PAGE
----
Interview with Scott Hutchins

by Sacha Idell

  Photo by Justin N. Lane

Given that you’re from Arkansas, I was hoping we could start with you talking a bit about the setting of “Animals is Family” and any personal connection you might have to it. What drew you to return to Arkansas for this story?

The truth is that the most outlandish parts of this story really happened. I went to a bar named T-Bo’s in Camden, Arkansas, with my new stepbrother, who’d recently gotten out of the Army. There was in fact a female mountain lion loose in the bar.

The truth is that the most outlandish parts of this story really happened...There was in fact a female mountain lion loose in the bar.

One of the things I love about this story is the feeling of dislocation running through it. The narrator is so conscious of seeming foreign to his new family, yet it’s supposed to be a homecoming, not a displacement. What were you hoping to say in writing about this sensation?

I grew up in a small town in Arkansas (Fordyce) and I often found going there and visiting my family to be dislocating. I felt more at home with my friends and my new interests. This was liberating in many ways—I’d always felt like an odd duck, growing up—but I also felt a sense of loss. I loved my family and I loved my hometown.

[T]he truths of the short story are poetic truths more than historical truths. I feel that novels have the opposite balance.

There’s something both real and deeply funny in the repetitions that happen in this story—Charlie leaving to call Shelly Green over and over, Chesnutt repeatedly harassing the narrator—could you speak a bit about the role of humor in your work?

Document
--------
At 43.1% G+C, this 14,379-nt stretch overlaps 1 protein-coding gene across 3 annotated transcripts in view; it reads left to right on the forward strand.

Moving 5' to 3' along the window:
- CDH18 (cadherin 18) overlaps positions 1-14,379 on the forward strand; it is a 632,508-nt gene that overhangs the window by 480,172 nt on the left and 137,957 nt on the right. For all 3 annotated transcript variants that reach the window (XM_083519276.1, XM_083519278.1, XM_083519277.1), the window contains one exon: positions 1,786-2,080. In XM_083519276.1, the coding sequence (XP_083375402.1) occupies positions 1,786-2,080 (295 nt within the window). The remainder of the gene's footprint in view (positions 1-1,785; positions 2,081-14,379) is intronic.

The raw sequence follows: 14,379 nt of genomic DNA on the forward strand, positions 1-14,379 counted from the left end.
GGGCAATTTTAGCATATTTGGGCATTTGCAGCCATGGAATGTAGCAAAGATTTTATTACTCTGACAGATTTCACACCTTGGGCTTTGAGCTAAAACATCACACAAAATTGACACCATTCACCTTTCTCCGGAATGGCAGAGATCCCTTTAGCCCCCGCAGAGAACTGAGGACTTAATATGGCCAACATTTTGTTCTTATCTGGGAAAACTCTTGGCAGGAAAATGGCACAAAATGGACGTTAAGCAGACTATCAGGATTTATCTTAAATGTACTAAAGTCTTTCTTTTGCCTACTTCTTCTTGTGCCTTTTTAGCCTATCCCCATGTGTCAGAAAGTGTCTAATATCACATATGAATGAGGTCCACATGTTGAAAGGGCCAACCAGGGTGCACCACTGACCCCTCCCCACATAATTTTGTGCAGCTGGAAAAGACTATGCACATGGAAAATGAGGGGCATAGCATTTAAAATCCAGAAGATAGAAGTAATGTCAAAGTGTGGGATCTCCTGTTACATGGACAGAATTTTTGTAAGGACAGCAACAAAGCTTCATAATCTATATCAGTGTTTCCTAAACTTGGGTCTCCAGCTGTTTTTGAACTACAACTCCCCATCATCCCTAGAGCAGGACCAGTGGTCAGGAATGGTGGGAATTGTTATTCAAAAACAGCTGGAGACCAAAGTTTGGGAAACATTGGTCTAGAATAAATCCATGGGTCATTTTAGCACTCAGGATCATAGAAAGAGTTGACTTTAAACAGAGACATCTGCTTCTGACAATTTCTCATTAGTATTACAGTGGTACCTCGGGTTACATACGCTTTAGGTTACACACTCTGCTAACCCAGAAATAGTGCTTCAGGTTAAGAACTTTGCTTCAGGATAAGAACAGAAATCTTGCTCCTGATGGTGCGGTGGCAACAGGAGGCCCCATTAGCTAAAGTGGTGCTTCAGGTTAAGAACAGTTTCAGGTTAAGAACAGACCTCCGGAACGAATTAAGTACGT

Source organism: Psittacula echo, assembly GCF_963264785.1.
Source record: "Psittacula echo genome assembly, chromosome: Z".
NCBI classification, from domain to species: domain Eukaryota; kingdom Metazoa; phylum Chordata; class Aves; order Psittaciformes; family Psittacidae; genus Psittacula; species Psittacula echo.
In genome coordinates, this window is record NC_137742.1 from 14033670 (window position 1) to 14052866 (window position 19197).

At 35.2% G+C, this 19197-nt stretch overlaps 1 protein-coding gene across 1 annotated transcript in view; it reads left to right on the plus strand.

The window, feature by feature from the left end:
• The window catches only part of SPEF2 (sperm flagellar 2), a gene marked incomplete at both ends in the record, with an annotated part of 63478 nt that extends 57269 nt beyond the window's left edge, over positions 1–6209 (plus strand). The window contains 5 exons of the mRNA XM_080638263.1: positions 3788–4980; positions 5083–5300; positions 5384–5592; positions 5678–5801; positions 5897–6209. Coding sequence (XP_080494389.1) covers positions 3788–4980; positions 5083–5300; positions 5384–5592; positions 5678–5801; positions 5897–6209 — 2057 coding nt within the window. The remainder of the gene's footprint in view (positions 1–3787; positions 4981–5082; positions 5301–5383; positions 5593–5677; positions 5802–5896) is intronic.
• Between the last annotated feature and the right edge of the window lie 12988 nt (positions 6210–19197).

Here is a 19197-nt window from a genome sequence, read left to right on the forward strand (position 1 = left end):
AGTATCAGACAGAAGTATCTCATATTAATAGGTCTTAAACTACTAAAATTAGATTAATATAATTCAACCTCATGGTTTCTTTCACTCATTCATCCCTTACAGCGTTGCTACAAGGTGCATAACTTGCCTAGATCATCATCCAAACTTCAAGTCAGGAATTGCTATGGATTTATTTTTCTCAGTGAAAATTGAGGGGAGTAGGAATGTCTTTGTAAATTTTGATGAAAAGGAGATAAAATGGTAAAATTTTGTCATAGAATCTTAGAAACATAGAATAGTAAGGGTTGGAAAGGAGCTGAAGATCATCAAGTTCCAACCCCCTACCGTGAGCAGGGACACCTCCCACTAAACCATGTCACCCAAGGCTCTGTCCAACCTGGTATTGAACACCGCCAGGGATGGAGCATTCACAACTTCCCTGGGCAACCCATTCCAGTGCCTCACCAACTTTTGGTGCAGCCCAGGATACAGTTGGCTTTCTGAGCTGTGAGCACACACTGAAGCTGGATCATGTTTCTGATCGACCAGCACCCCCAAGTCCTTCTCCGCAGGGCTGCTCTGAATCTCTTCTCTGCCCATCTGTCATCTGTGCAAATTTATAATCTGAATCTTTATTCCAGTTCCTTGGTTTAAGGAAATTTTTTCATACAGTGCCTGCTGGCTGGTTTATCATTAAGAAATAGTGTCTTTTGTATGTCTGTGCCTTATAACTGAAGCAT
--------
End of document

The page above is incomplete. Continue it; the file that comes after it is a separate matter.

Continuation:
First of all, thanks. The absurdity of this situation basically demanded humor. But the repetition in my mind also served a different purpose, which was to remind the narrator of that feeling of spinning his wheels, of going nowhere.

Before reading this story, I was much more familiar with your writing through your novel, A Working Theory of Love. Do you find that the writing process is very different for you when working on a novel rather than a short story?

Yes. I’m always trying to maximalize the short story, to push against its boundaries, but the truths of the short story are poetic truths more than historical truths. I feel that novels have the opposite balance.

[E]xisting in the place of not knowing, writing in a space of uncertainty, has been my hardest-fought lesson, and my best.

What’s the best advice about writing that you've ever gotten?

As I was heading off to grad school at Michigan, Bill Harrison took me out for a coffee and said, “Remember—you don’t know s**t. So go easy on yourself.” It was hard advice to take. Not knowing anything was too scary an idea, probably because it was too true. But existing in the place of not knowing, writing in a space of uncertainty, has been my hardest-fought lesson, and my best.

What are you working on next?

I’m writing a comedy about eugenics.


SCOTT HUTCHINS is a former Truman Capote fellow in the Wallace Stegner Program at Stanford University. His work has appeared in StoryQuarterly, Catamaran, Five Chapters, The Owls, The Rumpus, The New York Times, San Francisco Magazine and Esquire, and has been set to improvisational jazz. He is the recipient of two major Hopwood awards and the Andrea Beauchamp prize in short fiction. In 2006 and 2010, he was an artist-in-residence at the Cité Internationale des Arts in Paris. His novel A Working Theory of Love was a San Francisco Chronicle and Salon Best Book of 2012 and has been translated into nine languages. He lives in San Francisco.

SACHA IDELL is fiction editor of The Arkansas International. His stories appear in the Chicago TribuneElectric LiteraturePloughshares, and elsewhere, while his published translations include work by the Japanese novelist Kyūsaku Yumeno. He lives in Fayetteville, Arkansas.